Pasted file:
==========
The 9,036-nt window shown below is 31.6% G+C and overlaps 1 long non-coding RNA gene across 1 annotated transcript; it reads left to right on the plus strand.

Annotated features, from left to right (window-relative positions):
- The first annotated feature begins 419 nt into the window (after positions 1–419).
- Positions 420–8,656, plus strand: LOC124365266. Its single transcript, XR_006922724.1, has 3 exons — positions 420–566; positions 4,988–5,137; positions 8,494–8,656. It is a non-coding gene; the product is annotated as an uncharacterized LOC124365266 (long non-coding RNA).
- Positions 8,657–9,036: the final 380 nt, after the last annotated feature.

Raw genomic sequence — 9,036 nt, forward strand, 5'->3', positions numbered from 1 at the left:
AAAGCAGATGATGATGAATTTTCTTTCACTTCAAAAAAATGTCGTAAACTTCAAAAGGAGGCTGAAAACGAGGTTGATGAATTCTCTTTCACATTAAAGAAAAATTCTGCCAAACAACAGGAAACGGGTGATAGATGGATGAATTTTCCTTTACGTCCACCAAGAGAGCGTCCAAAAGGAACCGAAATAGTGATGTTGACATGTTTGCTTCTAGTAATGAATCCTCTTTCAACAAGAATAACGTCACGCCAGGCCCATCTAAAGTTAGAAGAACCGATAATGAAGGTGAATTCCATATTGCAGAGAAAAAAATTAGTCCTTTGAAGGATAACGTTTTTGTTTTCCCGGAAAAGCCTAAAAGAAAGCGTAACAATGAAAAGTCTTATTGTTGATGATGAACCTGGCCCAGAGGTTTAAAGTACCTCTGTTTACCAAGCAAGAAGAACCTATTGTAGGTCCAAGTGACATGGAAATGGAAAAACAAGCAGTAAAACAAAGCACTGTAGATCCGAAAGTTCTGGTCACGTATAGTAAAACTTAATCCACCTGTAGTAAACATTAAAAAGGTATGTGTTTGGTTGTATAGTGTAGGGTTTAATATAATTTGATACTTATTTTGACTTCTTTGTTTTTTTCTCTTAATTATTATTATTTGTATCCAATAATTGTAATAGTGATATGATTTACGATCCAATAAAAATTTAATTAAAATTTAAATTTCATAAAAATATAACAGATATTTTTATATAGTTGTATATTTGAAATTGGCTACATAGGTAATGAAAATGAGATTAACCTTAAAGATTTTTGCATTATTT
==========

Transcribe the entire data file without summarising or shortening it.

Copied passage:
The 9,036-nt window shown below is 31.6% G+C and overlaps 1 long non-coding RNA gene across 1 annotated transcript; it reads left to right on the plus strand.

Annotated features, from left to right (window-relative positions):
- The first annotated feature begins 419 nt into the window (after positions 1–419).
- Positions 420–8,656, plus strand: LOC124365266. Its single transcript, XR_006922724.1, has 3 exons — positions 420–566; positions 4,988–5,137; positions 8,494–8,656. It is a non-coding gene; the product is annotated as an uncharacterized LOC124365266 (long non-coding RNA).
- Positions 8,657–9,036: the final 380 nt, after the last annotated feature.

Raw genomic sequence — 9,036 nt, forward strand, 5'->3', positions numbered from 1 at the left:
AAAGCAGATGATGATGAATTTTCTTTCACTTCAAAAAAATGTCGTAAACTTCAAAAGGAGGCTGAAAACGAGGTTGATGAATTCTCTTTCACATTAAAGAAAAATTCTGCCAAACAACAGGAAACGGGTGATAGATGGATGAATTTTCCTTTACGTCCACCAAGAGAGCGTCCAAAAGGAACCGAAATAGTGATGTTGACATGTTTGCTTCTAGTAATGAATCCTCTTTCAACAAGAATAACGTCACGCCAGGCCCATCTAAAGTTAGAAGAACCGATAATGAAGGTGAATTCCATATTGCAGAGAAAAAAATTAGTCCTTTGAAGGATAACGTTTTTGTTTTCCCGGAAAAGCCTAAAAGAAAGCGTAACAATGAAAAGTCTTATTGTTGATGATGAACCTGGCCCAGAGGTTTAAAGTACCTCTGTTTACCAAGCAAGAAGAACCTATTGTAGGTCCAAGTGACATGGAAATGGAAAAACAAGCAGTAAAACAAAGCACTGTAGATCCGAAAGTTCTGGTCACGTATAGTAAAACTTAATCCACCTGTAGTAAACATTAAAAAGGTATGTGTTTGGTTGTATAGTGTAGGGTTTAATATAATTTGATACTTATTTTGACTTCTTTGTTTTTTTCTCTTAATTATTATTATTTGTATCCAATAATTGTAATAGTGATATGATTTACGATCCAATAAAAATTTAATTAAAATTTAAATTTCATAAAAATATAACAGATATTTTTATATAGTTGTATATTTGAAATTGGCTACATAGGTAATGAAAATGAGATTAACCTTAAAGATTTTTGCATTATTT